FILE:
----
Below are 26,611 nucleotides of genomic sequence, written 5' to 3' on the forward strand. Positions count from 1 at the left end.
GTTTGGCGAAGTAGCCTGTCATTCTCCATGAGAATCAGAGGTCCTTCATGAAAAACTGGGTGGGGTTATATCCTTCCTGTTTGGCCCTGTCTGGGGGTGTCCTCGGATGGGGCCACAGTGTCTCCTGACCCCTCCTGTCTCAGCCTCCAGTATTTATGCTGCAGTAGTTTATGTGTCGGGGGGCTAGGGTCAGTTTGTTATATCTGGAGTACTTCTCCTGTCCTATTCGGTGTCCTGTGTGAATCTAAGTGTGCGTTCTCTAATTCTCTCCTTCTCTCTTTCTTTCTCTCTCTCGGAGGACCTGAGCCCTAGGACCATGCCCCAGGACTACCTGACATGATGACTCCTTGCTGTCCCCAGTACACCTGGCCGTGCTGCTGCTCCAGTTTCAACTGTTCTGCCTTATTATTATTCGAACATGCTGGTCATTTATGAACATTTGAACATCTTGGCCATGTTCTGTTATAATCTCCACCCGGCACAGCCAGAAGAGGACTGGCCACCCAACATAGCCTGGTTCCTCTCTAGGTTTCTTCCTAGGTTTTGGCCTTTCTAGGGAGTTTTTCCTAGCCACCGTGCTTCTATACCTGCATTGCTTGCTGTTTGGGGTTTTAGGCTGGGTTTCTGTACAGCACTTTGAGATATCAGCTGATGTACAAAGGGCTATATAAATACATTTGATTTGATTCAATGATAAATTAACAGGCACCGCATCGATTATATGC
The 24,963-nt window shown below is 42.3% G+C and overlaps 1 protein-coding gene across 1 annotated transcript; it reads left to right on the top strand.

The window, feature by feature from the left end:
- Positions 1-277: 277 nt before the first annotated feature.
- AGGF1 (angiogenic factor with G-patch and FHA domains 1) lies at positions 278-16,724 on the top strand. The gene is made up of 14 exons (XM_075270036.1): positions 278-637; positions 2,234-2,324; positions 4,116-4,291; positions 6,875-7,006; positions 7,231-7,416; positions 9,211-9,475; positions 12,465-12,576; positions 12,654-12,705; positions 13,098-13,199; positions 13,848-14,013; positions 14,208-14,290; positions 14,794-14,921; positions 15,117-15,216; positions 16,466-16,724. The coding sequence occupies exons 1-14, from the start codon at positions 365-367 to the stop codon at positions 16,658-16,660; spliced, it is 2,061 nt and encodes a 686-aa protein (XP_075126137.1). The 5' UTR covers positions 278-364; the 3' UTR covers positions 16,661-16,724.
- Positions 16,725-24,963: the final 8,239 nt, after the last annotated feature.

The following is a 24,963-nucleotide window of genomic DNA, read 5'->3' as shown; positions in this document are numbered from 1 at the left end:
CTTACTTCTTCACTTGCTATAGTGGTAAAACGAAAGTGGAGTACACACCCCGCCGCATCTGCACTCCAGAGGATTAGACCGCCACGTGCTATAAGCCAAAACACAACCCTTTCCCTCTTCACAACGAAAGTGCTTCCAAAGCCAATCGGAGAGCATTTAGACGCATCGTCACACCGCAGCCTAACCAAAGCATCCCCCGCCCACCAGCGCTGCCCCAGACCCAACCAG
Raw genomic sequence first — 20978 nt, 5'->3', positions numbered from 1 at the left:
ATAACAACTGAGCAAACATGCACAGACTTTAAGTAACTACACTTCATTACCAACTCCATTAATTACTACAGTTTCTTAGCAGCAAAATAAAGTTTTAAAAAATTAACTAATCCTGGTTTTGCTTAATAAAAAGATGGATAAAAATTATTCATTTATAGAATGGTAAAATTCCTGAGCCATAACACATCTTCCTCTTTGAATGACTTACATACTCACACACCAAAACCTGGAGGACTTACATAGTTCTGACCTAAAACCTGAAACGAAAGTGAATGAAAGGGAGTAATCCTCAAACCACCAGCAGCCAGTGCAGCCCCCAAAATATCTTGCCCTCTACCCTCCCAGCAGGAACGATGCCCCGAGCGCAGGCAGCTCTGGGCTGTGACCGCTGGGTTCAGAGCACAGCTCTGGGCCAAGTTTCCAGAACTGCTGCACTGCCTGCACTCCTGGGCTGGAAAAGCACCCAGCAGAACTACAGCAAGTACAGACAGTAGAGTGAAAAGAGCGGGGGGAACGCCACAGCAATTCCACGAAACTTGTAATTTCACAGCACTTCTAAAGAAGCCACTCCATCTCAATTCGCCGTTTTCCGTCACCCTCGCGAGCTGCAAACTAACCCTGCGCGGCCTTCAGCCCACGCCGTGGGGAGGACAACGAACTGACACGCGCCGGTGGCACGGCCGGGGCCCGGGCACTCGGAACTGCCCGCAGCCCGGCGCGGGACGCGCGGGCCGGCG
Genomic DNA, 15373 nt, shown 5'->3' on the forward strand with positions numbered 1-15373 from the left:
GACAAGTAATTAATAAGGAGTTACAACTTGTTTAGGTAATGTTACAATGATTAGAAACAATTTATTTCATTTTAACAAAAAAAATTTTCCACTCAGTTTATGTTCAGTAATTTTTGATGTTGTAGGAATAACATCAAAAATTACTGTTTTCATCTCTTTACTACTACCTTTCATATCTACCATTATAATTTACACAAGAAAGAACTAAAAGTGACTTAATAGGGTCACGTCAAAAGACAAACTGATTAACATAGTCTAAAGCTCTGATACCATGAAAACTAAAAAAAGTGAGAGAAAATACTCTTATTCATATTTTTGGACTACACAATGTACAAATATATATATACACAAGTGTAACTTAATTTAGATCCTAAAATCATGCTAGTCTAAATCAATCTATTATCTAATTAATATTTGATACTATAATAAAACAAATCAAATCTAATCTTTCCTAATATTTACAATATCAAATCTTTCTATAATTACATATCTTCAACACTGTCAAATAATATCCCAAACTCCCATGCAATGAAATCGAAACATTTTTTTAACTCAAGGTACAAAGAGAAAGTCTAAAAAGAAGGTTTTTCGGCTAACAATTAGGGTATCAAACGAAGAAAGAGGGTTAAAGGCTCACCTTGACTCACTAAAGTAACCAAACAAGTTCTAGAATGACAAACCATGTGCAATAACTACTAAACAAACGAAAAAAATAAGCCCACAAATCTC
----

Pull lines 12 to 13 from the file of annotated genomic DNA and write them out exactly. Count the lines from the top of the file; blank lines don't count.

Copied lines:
Genomic DNA, 15373 nt, shown 5'->3' on the forward strand with positions numbered 1-15373 from the left:
GACAAGTAATTAATAAGGAGTTACAACTTGTTTAGGTAATGTTACAATGATTAGAAACAATTTATTTCATTTTAACAAAAAAAATTTTCCACTCAGTTTATGTTCAGTAATTTTTGATGTTGTAGGAATAACATCAAAAATTACTGTTTTCATCTCTTTACTACTACCTTTCATATCTACCATTATAATTTACACAAGAAAGAACTAAAAGTGACTTAATAGGGTCACGTCAAAAGACAAACTGATTAACATAGTCTAAAGCTCTGATACCATGAAAACTAAAAAAAGTGAGAGAAAATACTCTTATTCATATTTTTGGACTACACAATGTACAAATATATATATACACAAGTGTAACTTAATTTAGATCCTAAAATCATGCTAGTCTAAATCAATCTATTATCTAATTAATATTTGATACTATAATAAAACAAATCAAATCTAATCTTTCCTAATATTTACAATATCAAATCTTTCTATAATTACATATCTTCAACACTGTCAAATAATATCCCAAACTCCCATGCAATGAAATCGAAACATTTTTTTAACTCAAGGTACAAAGAGAAAGTCTAAAAAGAAGGTTTTTCGGCTAACAATTAGGGTATCAAACGAAGAAAGAGGGTTAAAGGCTCACCTTGACTCACTAAAGTAACCAAACAAGTTCTAGAATGACAAACCATGTGCAATAACTACTAAACAAACGAAAAAAATAAGCCCACAAATCTC